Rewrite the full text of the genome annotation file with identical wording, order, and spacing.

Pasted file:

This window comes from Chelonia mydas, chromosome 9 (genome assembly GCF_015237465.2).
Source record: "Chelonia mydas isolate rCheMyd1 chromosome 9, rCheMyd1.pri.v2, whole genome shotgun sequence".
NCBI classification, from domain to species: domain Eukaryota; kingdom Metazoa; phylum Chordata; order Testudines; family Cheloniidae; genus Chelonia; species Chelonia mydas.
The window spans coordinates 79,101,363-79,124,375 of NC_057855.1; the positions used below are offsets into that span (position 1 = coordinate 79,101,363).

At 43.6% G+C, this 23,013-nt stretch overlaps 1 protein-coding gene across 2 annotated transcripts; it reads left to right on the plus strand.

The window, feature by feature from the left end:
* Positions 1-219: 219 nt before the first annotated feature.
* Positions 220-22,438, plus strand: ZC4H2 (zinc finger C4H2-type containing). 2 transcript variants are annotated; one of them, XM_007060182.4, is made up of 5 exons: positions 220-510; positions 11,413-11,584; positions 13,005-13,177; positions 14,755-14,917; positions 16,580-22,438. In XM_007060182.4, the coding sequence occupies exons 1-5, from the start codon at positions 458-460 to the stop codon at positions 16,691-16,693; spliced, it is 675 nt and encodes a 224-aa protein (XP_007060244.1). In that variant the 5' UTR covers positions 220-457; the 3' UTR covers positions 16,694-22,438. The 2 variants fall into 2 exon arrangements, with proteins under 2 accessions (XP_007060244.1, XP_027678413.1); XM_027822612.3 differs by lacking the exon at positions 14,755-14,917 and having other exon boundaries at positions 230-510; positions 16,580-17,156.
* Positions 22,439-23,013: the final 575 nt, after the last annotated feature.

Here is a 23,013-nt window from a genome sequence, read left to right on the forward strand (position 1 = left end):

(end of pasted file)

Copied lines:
This window comes from Chelonia mydas, chromosome 9 (genome assembly GCF_015237465.2).
Source record: "Chelonia mydas isolate rCheMyd1 chromosome 9, rCheMyd1.pri.v2, whole genome shotgun sequence".
NCBI classification, from domain to species: domain Eukaryota; kingdom Metazoa; phylum Chordata; order Testudines; family Cheloniidae; genus Chelonia; species Chelonia mydas.
The window spans coordinates 79,101,363-79,124,375 of NC_057855.1; the positions used below are offsets into that span (position 1 = coordinate 79,101,363).

At 43.6% G+C, this 23,013-nt stretch overlaps 1 protein-coding gene across 2 annotated transcripts; it reads left to right on the plus strand.

The window, feature by feature from the left end:
* Positions 1-219: 219 nt before the first annotated feature.
* Positions 220-22,438, plus strand: ZC4H2 (zinc finger C4H2-type containing). 2 transcript variants are annotated; one of them, XM_007060182.4, is made up of 5 exons: positions 220-510; positions 11,413-11,584; positions 13,005-13,177; positions 14,755-14,917; positions 16,580-22,438. In XM_007060182.4, the coding sequence occupies exons 1-5, from the start codon at positions 458-460 to the stop codon at positions 16,691-16,693; spliced, it is 675 nt and encodes a 224-aa protein (XP_007060244.1). In that variant the 5' UTR covers positions 220-457; the 3' UTR covers positions 16,694-22,438. The 2 variants fall into 2 exon arrangements, with proteins under 2 accessions (XP_007060244.1, XP_027678413.1); XM_027822612.3 differs by lacking the exon at positions 14,755-14,917 and having other exon boundaries at positions 230-510; positions 16,580-17,156.
* Positions 22,439-23,013: the final 575 nt, after the last annotated feature.

Here is a 23,013-nt window from a genome sequence, read left to right on the forward strand (position 1 = left end):